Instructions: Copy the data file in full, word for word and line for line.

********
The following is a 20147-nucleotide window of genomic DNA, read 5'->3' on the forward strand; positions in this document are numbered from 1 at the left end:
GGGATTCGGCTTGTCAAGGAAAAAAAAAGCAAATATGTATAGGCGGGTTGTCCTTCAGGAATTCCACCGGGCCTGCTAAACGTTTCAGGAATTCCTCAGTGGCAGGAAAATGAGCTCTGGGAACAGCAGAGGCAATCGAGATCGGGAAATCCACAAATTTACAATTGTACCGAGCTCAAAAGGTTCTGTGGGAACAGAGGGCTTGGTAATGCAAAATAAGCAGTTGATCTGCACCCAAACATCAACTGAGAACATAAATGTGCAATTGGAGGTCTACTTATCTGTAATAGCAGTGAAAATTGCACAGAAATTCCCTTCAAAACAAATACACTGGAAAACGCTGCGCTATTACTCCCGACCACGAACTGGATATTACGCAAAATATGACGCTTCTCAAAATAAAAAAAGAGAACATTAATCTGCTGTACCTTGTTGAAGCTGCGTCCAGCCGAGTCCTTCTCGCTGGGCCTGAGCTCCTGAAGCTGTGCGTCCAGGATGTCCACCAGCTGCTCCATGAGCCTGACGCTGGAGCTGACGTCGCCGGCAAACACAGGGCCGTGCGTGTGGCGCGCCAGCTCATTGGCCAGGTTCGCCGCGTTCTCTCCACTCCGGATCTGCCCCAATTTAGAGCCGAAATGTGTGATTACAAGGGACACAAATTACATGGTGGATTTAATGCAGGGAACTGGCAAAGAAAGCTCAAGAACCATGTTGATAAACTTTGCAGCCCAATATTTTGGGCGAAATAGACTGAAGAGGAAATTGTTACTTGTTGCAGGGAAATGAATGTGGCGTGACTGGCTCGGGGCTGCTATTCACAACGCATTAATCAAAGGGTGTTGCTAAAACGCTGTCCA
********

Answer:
The following is a 20147-nucleotide window of genomic DNA, read 5'->3' on the forward strand; positions in this document are numbered from 1 at the left end:
GGGATTCGGCTTGTCAAGGAAAAAAAAAGCAAATATGTATAGGCGGGTTGTCCTTCAGGAATTCCACCGGGCCTGCTAAACGTTTCAGGAATTCCTCAGTGGCAGGAAAATGAGCTCTGGGAACAGCAGAGGCAATCGAGATCGGGAAATCCACAAATTTACAATTGTACCGAGCTCAAAAGGTTCTGTGGGAACAGAGGGCTTGGTAATGCAAAATAAGCAGTTGATCTGCACCCAAACATCAACTGAGAACATAAATGTGCAATTGGAGGTCTACTTATCTGTAATAGCAGTGAAAATTGCACAGAAATTCCCTTCAAAACAAATACACTGGAAAACGCTGCGCTATTACTCCCGACCACGAACTGGATATTACGCAAAATATGACGCTTCTCAAAATAAAAAAAGAGAACATTAATCTGCTGTACCTTGTTGAAGCTGCGTCCAGCCGAGTCCTTCTCGCTGGGCCTGAGCTCCTGAAGCTGTGCGTCCAGGATGTCCACCAGCTGCTCCATGAGCCTGACGCTGGAGCTGACGTCGCCGGCAAACACAGGGCCGTGCGTGTGGCGCGCCAGCTCATTGGCCAGGTTCGCCGCGTTCTCTCCACTCCGGATCTGCCCCAATTTAGAGCCGAAATGTGTGATTACAAGGGACACAAATTACATGGTGGATTTAATGCAGGGAACTGGCAAAGAAAGCTCAAGAACCATGTTGATAAACTTTGCAGCCCAATATTTTGGGCGAAATAGACTGAAGAGGAAATTGTTACTTGTTGCAGGGAAATGAATGTGGCGTGACTGGCTCGGGGCTGCTATTCACAACGCATTAATCAAAGGGTGTTGCTAAAACGCTGTCCA